Space Ramblings

Moore’s Law vs YouTube’s Law

On his blog Ed Felten predicts that pretty soon storage we’ll hit the point where all the music ever created can fit on your MP3 player.

Last week I spoke on a panel called “The Paradise of Infinite Storage”, at the “Pop [Music] and Policy” conference at McGill University in Montreal. The panel’s title referred to an interesting fact: sometime in the next decade, we’ll see a $100 device that fits in your pocket and holds all of the music ever recorded by humanity.

Interesting though of course the real challenge with MP3 players for a while now, has not been storage so much as interface. You can store thousands of songs on your MP3 player but can you find them in order to play them? That’s the real challenge and that’s why Apple is pioneering interfaces like the iPod Touch. The larger storage becomes and the more multidimensional a player gets, the more of an issue this will be.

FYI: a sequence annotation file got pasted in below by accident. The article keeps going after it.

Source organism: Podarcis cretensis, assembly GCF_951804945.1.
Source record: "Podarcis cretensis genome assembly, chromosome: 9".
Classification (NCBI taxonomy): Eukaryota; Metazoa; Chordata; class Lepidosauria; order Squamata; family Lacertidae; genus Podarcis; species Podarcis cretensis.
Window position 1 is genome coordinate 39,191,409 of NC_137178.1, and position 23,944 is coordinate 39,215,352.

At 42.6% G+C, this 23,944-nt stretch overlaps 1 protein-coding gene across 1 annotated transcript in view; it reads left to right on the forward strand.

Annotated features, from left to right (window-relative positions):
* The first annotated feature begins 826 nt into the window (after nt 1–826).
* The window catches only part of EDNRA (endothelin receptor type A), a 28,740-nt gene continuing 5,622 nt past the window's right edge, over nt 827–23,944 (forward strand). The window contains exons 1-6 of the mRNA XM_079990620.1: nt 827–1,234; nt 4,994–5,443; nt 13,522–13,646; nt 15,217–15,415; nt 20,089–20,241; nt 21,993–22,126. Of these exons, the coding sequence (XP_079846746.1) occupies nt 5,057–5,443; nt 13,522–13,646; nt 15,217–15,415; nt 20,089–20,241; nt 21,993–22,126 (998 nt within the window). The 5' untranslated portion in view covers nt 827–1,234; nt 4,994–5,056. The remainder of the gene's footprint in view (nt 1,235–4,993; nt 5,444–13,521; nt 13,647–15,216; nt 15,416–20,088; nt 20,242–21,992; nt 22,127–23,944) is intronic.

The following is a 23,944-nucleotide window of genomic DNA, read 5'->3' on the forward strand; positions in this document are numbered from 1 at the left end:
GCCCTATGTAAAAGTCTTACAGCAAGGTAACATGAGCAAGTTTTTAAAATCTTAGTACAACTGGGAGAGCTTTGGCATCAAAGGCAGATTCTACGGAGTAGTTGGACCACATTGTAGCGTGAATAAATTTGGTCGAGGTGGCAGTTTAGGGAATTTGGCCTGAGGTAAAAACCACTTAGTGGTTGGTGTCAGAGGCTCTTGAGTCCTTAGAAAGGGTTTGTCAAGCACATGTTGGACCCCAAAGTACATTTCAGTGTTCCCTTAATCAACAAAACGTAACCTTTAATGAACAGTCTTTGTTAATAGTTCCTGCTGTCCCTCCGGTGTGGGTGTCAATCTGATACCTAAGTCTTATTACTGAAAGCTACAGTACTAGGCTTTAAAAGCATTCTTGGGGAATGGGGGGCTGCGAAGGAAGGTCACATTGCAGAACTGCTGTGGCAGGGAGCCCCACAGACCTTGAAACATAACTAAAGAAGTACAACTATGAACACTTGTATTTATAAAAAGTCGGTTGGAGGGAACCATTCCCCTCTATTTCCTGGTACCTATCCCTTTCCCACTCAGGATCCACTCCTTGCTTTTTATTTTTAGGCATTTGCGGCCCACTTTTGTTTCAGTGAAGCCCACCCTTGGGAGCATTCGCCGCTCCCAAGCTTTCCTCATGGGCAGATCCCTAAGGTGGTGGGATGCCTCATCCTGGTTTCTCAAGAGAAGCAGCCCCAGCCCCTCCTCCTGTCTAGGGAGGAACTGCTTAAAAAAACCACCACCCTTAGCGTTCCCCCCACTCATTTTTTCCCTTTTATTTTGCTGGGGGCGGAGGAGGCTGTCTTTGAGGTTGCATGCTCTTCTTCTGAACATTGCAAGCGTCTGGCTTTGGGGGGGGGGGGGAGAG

This is a simple consequence of Moore’s Law which, in one of its variants, holds that the amount of data storage available at a fixed size and price roughly doubles every eighteen months. Extrapolate that trend and, depending on your precise assumptions, you’ll find the magic date falls somewhere between 2011 and 2019. From then on, storage capacity might as well be infinite, at least as far as music is concerned.

Maybe but the flip side of that is another law, call it YouTube’s Law or maybe Geocities’ Law or Gmail’s Law, which is that internet users and humans in general are capable of creating content to fill and exceed any space available. In other words while storage may climb, the ability of a few billion humans to record, remix and create music shouldn’t be underestimated either.

Of course no one in their right mind would want to have more than a fraction of amateur generated content but the human ability to create may give Moore’s Law more of a run for its money than Ed Felten is counting on.

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